LOS ANGELES (Reuters) - The California Senate voted on Tuesday to allow unauthorized immigrants to buy health insurance on the state exchange created under the U.S. Affordable Care Act, said the bill's author, Senator Ricardo Lara.
The Senate voted 28-11 in favor of the measure, which will go to the Assembly and would require a federal waiver to allow such immigrants to buy health insurance on the exchange, said Jesse Melgar, a spokesman for Lara. They would not receive a subsidy to make that purchase, he said.
If the bill becomes law, California would become the first U.S. state to allow unauthorized immigrants to access health insurance from its exchange.
The measure would also expand medical coverage for California residents age 18 and younger who entered the country illegally, providing them full health insurance under the state's Medi-Cal program to supplement the emergency coverage needy children already receive regardless of immigration status, Melgar said.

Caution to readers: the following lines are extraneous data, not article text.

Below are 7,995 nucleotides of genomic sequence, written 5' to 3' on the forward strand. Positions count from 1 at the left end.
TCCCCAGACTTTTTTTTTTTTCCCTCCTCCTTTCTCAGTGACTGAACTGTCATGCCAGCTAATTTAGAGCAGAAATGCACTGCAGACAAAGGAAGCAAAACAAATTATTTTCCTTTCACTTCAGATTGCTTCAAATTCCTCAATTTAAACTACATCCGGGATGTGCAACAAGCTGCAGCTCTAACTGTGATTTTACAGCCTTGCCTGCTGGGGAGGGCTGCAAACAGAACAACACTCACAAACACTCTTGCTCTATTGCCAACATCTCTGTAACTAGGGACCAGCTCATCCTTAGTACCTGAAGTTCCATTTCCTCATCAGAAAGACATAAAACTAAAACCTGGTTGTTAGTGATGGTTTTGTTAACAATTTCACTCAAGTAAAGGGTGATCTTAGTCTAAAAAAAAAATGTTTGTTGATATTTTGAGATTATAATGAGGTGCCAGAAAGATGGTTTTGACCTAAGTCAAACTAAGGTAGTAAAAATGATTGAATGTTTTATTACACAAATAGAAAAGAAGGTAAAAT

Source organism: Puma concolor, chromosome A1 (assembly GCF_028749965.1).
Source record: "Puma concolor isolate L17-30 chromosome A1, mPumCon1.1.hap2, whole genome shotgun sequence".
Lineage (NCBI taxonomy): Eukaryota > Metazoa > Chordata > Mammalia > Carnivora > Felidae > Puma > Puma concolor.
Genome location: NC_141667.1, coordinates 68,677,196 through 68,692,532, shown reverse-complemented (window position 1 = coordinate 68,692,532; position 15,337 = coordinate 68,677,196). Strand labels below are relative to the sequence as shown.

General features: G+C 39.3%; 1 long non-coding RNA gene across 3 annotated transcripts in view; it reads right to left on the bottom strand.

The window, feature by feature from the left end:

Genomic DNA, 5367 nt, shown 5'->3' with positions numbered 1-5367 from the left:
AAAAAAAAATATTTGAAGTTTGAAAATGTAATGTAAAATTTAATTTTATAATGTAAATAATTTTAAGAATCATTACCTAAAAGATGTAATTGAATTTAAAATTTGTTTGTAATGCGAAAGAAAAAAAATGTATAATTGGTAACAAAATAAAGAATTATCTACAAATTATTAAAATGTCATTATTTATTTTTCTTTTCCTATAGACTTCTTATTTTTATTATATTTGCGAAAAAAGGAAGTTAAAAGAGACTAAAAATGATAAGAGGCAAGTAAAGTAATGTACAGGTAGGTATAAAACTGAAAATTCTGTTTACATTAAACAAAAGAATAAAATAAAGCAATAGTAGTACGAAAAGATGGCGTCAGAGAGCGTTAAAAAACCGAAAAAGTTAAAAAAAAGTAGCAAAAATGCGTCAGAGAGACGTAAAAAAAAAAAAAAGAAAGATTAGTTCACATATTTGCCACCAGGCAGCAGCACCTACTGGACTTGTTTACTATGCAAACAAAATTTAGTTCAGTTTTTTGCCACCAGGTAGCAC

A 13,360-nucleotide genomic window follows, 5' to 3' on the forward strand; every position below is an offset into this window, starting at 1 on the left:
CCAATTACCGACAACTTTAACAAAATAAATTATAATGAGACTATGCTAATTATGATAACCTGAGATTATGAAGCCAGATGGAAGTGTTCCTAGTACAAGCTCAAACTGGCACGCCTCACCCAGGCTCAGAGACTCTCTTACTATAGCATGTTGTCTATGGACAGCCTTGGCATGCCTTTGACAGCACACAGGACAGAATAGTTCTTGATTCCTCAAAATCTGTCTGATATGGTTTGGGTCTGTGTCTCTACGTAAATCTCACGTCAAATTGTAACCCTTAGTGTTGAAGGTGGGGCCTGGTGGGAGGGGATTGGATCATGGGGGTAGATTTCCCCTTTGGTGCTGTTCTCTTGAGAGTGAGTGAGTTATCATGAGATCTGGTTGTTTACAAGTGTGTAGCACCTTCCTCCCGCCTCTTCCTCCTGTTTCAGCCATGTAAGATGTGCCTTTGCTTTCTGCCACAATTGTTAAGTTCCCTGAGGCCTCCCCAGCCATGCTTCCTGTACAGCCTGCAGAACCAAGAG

The bill would allow unauthorized immigrants 19 and older who cannot afford coverage to sign up for a program that would eventually provide it to them, Melgar said. A state allocation to fund the program would be made at a later date, he said.
"Today’s vote is a transformational and decisive step forward on the path to achieving health for all," Lara said in a statement.
(Reporting by Alex Dobuzinskis in Los Angeles; Editing by Cynthia Johnston and Mohammad Zargham)